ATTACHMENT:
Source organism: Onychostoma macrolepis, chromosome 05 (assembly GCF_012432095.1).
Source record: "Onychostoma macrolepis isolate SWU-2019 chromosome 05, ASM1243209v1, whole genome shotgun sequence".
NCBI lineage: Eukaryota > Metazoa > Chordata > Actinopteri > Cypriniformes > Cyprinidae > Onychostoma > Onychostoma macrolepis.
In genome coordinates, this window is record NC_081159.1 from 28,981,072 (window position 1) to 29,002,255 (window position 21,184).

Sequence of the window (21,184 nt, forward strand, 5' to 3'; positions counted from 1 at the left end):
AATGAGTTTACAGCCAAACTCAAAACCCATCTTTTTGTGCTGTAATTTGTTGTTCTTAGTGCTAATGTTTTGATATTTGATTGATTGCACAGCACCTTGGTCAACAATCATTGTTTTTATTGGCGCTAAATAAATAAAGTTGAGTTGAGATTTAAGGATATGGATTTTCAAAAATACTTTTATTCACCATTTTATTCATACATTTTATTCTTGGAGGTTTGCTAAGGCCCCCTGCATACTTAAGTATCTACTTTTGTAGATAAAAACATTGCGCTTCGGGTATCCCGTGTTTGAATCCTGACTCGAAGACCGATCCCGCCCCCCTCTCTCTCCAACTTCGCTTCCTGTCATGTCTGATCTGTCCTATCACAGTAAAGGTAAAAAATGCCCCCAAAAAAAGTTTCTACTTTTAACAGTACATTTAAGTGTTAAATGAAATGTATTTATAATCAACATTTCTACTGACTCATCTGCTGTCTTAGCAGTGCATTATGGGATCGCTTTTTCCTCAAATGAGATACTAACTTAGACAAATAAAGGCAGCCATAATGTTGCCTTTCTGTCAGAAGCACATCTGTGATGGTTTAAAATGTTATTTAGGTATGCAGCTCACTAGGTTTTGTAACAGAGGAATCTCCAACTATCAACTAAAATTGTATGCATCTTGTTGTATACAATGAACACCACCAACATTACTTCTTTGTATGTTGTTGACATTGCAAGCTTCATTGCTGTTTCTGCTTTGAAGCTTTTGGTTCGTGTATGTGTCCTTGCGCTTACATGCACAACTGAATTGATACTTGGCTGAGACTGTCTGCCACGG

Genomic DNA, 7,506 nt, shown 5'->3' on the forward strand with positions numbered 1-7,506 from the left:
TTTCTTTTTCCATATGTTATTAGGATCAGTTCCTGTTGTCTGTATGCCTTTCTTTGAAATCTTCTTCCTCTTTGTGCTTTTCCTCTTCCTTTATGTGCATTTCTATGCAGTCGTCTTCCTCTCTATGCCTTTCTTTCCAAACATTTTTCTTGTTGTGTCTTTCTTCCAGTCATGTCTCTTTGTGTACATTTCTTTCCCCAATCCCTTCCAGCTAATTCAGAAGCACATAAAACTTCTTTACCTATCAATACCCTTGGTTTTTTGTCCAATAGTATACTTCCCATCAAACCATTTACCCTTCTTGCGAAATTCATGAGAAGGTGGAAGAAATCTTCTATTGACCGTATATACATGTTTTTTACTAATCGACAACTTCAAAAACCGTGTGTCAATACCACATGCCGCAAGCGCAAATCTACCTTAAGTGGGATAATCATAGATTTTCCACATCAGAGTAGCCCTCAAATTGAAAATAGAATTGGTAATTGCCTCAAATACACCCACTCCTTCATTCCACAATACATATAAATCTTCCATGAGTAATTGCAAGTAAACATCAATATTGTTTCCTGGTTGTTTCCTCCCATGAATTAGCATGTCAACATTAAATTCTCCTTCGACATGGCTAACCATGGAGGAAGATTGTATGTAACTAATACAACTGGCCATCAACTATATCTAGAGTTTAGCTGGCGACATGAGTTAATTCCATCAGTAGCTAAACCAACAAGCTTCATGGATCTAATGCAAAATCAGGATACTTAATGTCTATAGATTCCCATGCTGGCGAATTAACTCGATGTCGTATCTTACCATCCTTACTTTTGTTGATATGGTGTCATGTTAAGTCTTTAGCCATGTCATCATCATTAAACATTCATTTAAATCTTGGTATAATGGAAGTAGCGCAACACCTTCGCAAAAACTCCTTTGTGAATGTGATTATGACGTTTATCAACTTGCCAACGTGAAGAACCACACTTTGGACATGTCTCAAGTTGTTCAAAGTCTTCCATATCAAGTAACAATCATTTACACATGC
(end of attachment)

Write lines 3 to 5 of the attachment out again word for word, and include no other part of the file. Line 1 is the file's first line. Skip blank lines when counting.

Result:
NCBI lineage: Eukaryota > Metazoa > Chordata > Actinopteri > Cypriniformes > Cyprinidae > Onychostoma > Onychostoma macrolepis.
In genome coordinates, this window is record NC_081159.1 from 28,981,072 (window position 1) to 29,002,255 (window position 21,184).

Sequence of the window (21,184 nt, forward strand, 5' to 3'; positions counted from 1 at the left end):